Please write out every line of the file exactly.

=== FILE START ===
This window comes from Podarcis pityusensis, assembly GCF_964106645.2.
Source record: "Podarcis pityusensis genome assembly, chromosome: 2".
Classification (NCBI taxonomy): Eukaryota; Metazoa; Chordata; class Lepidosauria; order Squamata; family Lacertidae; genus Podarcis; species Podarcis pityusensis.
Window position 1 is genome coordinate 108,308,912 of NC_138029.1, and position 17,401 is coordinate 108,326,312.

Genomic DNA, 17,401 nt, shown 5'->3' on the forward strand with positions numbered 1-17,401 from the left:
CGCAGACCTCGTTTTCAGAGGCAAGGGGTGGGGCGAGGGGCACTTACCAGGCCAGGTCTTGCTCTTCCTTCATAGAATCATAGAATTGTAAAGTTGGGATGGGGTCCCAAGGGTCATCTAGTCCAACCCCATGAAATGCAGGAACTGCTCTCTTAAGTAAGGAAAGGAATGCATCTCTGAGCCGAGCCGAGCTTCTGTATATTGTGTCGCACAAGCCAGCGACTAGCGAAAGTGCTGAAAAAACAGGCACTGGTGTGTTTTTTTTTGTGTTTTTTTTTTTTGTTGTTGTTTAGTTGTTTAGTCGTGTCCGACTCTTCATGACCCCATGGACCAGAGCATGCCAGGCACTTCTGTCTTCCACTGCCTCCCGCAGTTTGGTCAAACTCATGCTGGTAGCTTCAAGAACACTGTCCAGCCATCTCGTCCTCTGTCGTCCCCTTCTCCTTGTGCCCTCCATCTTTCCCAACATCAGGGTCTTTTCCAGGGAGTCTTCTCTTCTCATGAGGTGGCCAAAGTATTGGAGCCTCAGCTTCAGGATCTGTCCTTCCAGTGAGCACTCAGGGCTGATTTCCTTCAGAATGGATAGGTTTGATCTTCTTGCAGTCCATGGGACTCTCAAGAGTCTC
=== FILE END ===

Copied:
This window comes from Podarcis pityusensis, assembly GCF_964106645.2.
Source record: "Podarcis pityusensis genome assembly, chromosome: 2".
Classification (NCBI taxonomy): Eukaryota; Metazoa; Chordata; class Lepidosauria; order Squamata; family Lacertidae; genus Podarcis; species Podarcis pityusensis.
Window position 1 is genome coordinate 108,308,912 of NC_138029.1, and position 17,401 is coordinate 108,326,312.

Genomic DNA, 17,401 nt, shown 5'->3' on the forward strand with positions numbered 1-17,401 from the left:
CGCAGACCTCGTTTTCAGAGGCAAGGGGTGGGGCGAGGGGCACTTACCAGGCCAGGTCTTGCTCTTCCTTCATAGAATCATAGAATTGTAAAGTTGGGATGGGGTCCCAAGGGTCATCTAGTCCAACCCCATGAAATGCAGGAACTGCTCTCTTAAGTAAGGAAAGGAATGCATCTCTGAGCCGAGCCGAGCTTCTGTATATTGTGTCGCACAAGCCAGCGACTAGCGAAAGTGCTGAAAAAACAGGCACTGGTGTGTTTTTTTTTGTGTTTTTTTTTTTTGTTGTTGTTTAGTTGTTTAGTCGTGTCCGACTCTTCATGACCCCATGGACCAGAGCATGCCAGGCACTTCTGTCTTCCACTGCCTCCCGCAGTTTGGTCAAACTCATGCTGGTAGCTTCAAGAACACTGTCCAGCCATCTCGTCCTCTGTCGTCCCCTTCTCCTTGTGCCCTCCATCTTTCCCAACATCAGGGTCTTTTCCAGGGAGTCTTCTCTTCTCATGAGGTGGCCAAAGTATTGGAGCCTCAGCTTCAGGATCTGTCCTTCCAGTGAGCACTCAGGGCTGATTTCCTTCAGAATGGATAGGTTTGATCTTCTTGCAGTCCATGGGACTCTCAAGAGTCTC